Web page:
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Authority: Secs. 702(a)(5), 1631, and 1633 of the Social Security Act (42 U.S.C. 902(a)(5), 1383, and 1383b); sec. 202, Pub. L. 108-203, 118 Stat. 509 (42 U.S.C. 902 note).

End Authority

17. Amend § 416.1401 by adding the definitions for “Preponderance of the evidence” and “Substantial evidence” in alphabetical order to read as follows:

Definitions.
* * * * *

Preponderance of the evidence means such relevant evidence that as a whole shows that the existence of the fact to be proven is more likely than not.

* * * * *

Substantial evidence means such relevant evidence as a reasonable mind might accept as adequate to support a conclusion.

* * * * *

18. Amend § 416.1402 by revising the second sentence in the undesignated first paragraph to read as follows:

Administrative actions that are initial determinations.

* * * The initial determination will state the important facts, give the reasons for our conclusions, and be based on the preponderance of the evidence. * * *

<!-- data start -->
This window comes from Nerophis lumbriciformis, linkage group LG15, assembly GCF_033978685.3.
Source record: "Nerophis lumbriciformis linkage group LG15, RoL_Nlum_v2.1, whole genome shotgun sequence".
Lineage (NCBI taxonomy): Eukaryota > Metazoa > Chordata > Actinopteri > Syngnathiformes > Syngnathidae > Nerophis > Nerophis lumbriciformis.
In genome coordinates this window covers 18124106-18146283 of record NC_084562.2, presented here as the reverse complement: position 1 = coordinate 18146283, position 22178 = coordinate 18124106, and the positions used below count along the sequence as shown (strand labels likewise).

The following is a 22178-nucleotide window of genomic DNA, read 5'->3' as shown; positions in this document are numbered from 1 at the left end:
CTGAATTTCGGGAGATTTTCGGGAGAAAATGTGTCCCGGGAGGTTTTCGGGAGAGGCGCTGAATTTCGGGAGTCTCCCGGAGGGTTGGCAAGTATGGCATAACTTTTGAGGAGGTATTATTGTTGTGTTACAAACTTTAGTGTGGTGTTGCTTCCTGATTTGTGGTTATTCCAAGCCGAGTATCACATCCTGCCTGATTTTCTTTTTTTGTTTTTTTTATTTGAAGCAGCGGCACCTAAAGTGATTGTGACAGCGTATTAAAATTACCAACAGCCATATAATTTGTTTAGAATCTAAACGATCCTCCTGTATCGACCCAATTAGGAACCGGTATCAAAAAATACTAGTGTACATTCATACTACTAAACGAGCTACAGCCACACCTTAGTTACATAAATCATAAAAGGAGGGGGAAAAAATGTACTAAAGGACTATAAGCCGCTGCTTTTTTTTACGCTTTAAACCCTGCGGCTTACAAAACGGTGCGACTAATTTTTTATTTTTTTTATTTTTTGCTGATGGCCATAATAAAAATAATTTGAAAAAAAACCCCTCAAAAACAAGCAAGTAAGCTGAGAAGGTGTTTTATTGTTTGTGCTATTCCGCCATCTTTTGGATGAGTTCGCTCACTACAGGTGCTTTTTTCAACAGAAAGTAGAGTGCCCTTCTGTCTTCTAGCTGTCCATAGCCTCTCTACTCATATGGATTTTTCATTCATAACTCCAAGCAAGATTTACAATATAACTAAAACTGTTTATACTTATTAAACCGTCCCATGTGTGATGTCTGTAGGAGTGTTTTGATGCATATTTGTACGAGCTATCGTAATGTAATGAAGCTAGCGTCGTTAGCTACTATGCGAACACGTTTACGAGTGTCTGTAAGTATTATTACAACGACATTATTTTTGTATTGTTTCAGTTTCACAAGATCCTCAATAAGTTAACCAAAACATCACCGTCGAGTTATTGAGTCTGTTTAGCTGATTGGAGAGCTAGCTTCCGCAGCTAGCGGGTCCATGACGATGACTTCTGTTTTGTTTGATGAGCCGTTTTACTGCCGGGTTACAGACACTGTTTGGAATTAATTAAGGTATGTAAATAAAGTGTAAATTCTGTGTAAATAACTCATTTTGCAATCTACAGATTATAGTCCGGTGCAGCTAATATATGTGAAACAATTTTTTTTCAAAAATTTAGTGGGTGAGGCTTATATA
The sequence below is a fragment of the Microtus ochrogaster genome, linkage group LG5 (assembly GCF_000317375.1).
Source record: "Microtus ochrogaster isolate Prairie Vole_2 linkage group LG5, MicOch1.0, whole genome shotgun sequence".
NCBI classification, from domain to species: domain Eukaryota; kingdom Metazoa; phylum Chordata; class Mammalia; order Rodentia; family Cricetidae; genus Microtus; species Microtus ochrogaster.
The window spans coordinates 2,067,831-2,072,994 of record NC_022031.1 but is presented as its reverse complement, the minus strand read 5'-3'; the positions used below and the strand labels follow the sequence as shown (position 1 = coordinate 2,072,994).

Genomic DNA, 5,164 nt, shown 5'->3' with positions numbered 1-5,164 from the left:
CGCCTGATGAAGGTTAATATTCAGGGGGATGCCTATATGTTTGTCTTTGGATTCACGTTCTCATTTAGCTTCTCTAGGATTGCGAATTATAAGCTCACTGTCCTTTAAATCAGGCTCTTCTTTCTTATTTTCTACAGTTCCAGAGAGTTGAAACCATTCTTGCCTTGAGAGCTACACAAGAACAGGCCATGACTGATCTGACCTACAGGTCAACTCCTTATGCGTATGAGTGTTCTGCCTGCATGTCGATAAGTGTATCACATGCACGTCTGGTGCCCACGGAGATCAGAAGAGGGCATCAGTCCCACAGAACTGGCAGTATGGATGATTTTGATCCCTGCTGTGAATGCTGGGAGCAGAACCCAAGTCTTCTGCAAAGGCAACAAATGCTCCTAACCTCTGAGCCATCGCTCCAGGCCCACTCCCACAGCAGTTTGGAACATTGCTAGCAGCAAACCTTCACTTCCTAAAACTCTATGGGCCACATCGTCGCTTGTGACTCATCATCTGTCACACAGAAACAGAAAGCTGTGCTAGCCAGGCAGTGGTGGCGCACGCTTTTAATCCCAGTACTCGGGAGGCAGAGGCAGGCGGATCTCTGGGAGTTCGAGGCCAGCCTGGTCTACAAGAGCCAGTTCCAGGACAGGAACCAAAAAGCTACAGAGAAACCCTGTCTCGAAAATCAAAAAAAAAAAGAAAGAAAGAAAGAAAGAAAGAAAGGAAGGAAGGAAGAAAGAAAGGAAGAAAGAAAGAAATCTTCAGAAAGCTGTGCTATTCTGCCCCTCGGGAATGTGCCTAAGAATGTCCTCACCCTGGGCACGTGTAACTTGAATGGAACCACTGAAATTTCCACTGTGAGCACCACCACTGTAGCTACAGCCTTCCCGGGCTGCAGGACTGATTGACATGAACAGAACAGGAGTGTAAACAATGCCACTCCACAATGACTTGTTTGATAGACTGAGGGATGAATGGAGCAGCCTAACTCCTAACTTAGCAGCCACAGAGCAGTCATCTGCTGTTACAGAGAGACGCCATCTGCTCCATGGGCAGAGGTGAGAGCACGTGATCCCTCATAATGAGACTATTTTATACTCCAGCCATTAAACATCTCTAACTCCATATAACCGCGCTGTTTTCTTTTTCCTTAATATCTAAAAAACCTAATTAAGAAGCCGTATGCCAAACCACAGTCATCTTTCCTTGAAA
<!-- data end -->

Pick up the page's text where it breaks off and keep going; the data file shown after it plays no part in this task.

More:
* * * * *

19. Amend § 416.1417 by revising the second sentence of paragraph (b) to read as follows:

Disability hearing—disability hearing officer's reconsidered determination.
* * * * *

(b) * * * The reconsidered determination must be based on the preponderance of the evidence offered at the disability hearing or otherwise included in your case file.

* * * * *

20. Revise § 416.1420 to read as follows:

Reconsidered determination.

After you or another person requests a reconsideration, we will review the evidence considered in making the initial determination and any other evidence we receive. We will make our determination based on the preponderance of the evidence. The person who makes the reconsidered determination will have had no prior involvement with the initial determination.

21. Amend § 416.1441 by revising the second sentence of paragraph (a) to read as follows:

Prehearing case review.

(a) * * * That component will decide whether the determination may be revised based on the preponderance of the evidence. * * *

* * * * *

22. Amend § 416.1442 by revising the second sentence of paragraph (a) to read as follows:

Prehearing proceedings and decisions by attorney advisors.

(a) * * * If upon the completion of these proceedings, a decision that is wholly favorable to you and all other parties may be made based on the preponderance of the evidence, an attorney advisor, instead of an administrative law judge, may issue such a decision. * * *